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Donna Flood
It's a God Thing!

Alice and Mary had grown up together. First they were children together, then teenagers. Their friendship held all through college and on into womanhood.

Their lives would have been perfect in every way. They lived in a wonderful area. It was a small town, quiet and peaceful. Nothing of any great disturbance was ever cast upon this world. As children grew and had children of their own the idyllic conditions might have been considered almost perfect. Of course, the women had small struggles. Both had to work and manage for their families, but this was of no difficult consequence.

Only one situation lurked ever around about and with them. They were like family and it was a sorrow. Alice watched her friend suffer through the constant, daily struggles she had with her husband's love for alcohol. It was like Mary was father and mother to her children. The man did hold a job and continued on with it for a life time. The fact that he had shown promise as a highly intelligent man in his youth was substituted for his love of the tavern. He was never physically abusive, but he just simply was never there. When major problems erupted with the family, it was all but with an abstract club Mary had to beg, cajole, and plead for the man's advice and help with solutions.

Over the years Alice watched Mary become drawn and aged with the heavy responsibilities visited upon her will. It seemed to weigh down on Alice and as her friend suffered, so did she. Many a night saw her begin to include the issue in her prayers hoping to have an answer opened up to her.

On this particular summer evening her husband had suggested they drive into the little town only a short distance away for hamburgers and to pick up a video tape. Alice was most agreeable, since she was tired and, didn't particularly want to heat up the house with the cook stove.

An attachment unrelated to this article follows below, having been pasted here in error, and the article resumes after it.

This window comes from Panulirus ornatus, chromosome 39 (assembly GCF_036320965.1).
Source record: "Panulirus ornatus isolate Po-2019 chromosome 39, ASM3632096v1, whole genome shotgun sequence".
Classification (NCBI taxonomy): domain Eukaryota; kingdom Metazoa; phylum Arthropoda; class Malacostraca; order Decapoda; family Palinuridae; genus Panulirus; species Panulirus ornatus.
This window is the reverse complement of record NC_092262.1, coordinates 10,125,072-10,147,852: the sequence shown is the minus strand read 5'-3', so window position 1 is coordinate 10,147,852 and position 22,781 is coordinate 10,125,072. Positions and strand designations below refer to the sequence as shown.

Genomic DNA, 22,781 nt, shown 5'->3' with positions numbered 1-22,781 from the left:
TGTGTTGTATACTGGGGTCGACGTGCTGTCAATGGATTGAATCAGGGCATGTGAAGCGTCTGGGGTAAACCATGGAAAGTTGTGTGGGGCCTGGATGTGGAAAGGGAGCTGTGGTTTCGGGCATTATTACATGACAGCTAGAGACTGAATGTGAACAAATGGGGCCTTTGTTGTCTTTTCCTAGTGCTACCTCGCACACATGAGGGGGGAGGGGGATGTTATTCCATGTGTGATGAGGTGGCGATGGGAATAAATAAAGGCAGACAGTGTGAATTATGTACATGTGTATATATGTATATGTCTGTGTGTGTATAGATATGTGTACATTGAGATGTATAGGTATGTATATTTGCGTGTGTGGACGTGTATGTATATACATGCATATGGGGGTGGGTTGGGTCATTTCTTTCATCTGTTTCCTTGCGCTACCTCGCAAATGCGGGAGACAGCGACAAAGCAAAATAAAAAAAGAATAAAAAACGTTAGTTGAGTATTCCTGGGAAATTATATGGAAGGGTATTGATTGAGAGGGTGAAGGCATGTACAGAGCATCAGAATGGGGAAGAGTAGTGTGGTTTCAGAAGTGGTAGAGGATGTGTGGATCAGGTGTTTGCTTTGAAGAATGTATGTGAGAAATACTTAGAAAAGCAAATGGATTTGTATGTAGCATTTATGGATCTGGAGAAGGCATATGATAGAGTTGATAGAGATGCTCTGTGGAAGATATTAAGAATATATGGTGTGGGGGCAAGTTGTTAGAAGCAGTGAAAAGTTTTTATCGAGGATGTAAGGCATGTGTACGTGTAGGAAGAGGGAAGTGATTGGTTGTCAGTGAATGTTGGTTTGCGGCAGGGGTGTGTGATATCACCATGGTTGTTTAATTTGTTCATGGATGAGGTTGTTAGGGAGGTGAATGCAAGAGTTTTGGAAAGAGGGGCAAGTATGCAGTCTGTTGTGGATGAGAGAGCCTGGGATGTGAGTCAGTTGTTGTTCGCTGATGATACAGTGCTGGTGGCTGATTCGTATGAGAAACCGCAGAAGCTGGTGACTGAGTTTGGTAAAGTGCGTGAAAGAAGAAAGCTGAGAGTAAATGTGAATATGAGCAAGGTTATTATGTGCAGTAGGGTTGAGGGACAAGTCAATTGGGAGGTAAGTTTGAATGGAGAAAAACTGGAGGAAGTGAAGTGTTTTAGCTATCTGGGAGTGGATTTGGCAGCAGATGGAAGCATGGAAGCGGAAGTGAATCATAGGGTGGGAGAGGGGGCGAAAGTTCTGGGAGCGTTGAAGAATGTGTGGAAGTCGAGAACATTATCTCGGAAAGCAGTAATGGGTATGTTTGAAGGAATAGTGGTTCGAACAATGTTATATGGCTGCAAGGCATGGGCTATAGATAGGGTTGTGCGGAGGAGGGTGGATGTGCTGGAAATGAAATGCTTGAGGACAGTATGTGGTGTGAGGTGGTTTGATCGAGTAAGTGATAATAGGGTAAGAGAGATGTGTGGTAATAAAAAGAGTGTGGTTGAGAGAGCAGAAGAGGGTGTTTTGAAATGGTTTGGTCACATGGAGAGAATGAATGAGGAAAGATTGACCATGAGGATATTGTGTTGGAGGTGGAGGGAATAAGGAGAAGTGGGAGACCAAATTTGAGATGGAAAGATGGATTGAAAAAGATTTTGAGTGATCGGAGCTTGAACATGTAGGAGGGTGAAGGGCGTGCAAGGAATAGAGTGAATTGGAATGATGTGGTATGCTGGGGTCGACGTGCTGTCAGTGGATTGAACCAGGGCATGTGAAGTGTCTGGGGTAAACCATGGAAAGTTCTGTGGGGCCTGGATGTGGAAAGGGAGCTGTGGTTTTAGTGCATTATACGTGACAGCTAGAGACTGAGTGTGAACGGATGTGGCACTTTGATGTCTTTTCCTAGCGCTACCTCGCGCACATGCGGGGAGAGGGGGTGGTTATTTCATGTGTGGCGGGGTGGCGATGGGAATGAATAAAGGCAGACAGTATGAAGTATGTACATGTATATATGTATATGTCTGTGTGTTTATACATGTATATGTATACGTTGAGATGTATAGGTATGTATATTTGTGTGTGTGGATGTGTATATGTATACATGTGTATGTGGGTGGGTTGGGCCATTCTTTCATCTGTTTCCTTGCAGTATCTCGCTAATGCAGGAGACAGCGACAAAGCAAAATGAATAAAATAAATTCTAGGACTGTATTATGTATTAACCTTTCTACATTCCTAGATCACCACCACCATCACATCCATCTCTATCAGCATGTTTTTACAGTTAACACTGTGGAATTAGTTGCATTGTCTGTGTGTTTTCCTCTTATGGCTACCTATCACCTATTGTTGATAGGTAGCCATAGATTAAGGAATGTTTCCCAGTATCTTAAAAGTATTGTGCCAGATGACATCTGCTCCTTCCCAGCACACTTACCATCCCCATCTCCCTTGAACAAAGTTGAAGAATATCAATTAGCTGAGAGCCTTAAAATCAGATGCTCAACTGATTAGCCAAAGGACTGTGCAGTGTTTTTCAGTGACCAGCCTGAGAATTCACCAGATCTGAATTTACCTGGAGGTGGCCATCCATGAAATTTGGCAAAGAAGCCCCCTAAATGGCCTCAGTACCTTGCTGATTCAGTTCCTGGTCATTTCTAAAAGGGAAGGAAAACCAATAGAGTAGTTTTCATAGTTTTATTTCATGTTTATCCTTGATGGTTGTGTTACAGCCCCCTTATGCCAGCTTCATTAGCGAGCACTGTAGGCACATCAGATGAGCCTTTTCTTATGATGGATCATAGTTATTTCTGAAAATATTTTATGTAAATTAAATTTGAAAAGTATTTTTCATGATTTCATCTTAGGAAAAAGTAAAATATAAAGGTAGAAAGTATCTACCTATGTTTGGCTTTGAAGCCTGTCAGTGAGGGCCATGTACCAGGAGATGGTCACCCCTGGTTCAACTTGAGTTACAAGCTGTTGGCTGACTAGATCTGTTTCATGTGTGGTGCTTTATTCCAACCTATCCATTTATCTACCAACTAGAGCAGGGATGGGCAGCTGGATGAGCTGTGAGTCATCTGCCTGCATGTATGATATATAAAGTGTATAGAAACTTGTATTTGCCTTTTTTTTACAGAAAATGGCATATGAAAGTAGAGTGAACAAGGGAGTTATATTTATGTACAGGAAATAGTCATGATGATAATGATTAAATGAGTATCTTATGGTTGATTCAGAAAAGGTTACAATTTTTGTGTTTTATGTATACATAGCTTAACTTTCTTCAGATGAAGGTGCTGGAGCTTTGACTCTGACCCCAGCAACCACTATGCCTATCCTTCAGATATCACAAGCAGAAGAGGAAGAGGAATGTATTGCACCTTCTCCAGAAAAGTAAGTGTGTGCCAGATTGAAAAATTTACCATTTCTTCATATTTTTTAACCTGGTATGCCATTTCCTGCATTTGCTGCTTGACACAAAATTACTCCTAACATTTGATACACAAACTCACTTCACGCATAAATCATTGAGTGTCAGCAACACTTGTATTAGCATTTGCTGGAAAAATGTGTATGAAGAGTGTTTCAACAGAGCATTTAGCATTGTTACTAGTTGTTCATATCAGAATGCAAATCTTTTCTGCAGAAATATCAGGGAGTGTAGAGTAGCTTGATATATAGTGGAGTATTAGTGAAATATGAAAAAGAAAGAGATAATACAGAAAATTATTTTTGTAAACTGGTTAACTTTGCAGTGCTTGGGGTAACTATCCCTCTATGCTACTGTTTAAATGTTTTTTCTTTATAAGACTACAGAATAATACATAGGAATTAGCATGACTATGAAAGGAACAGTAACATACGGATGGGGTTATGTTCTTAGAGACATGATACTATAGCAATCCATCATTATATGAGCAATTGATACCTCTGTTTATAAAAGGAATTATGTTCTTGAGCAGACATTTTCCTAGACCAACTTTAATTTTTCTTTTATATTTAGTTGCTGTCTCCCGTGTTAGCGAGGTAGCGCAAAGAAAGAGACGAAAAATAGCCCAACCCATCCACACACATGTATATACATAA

"Why don't you just let me rest in the car while you pick out what you want to watch." Alice spoke to her husband. She was glad just to have a moment to sit and watch people go in and out of the store.

For some reason Alice sat straight up in the car seat. With not a thought in her mind she opened the car door, entered the double doors of the store, walked directly to the less frequented back part of the store. Directly in front of her was a tape by Marianne Hartley dealing with alcoholism. The sign said, "free." "Can't miss on that," Alice reached and picked up the tape.

She was out of the store, back into the car before her husband finished shopping.

After Alice watched the tape, she picked up the phone. "Mary!" Alice was anxious to share the information with her friend. "Come over tomorrow.""You must see this tape by Marianne Hartley."

As the two women watched the tape dealing with alcoholism, it has to be admitted their world was forever changed. No longer were they the innocents, ignorant people they had been only a short time before. Before them were the possibilities, the whispered dream that maybe there was a way to confront a monster. The end of the tape emphasized they begin to attend the sister organization to Alcoholics Anonymous, Al-anon.

"I'll call, find out where they meet." Mary was willing to seek help. "Will you go with me?"

"Why not." "I'm sure we can all learn." "From watching this tape, I'm afraid it is going to be a rather lengthy endeavor." Alice was trying to see into the future.

"Nothing could be worse than what things have been like up to now." Mary looked hopeful.

With tears, shaken souls, and slow growth, the two women attended the meeting together at first. As time went on Alice dropped out. Mary had grasped the twelve steps and was working them with her group. She no longer needed the support of her friend, but was making more friends who were certainly more able to guide and direct her to a stronger ability.

To make the way seem easy, with smooth sailing is certainly not an accurate statement. Mary had to look into her own personality to see what she was doing to enable her husband to drink. Her whole life was beginning to take on a different aura. Certainly, there wasn't a quick, easy solution. However, with continued attention to meetings, the support of her group, and reading to understand, she was able to slowly come to a place, where she could simply acknowledge what a friend did by walking into a video store, just by chance, to pick up the tape by Marianne Hartley, was simply, to be considered, "A God Thing."

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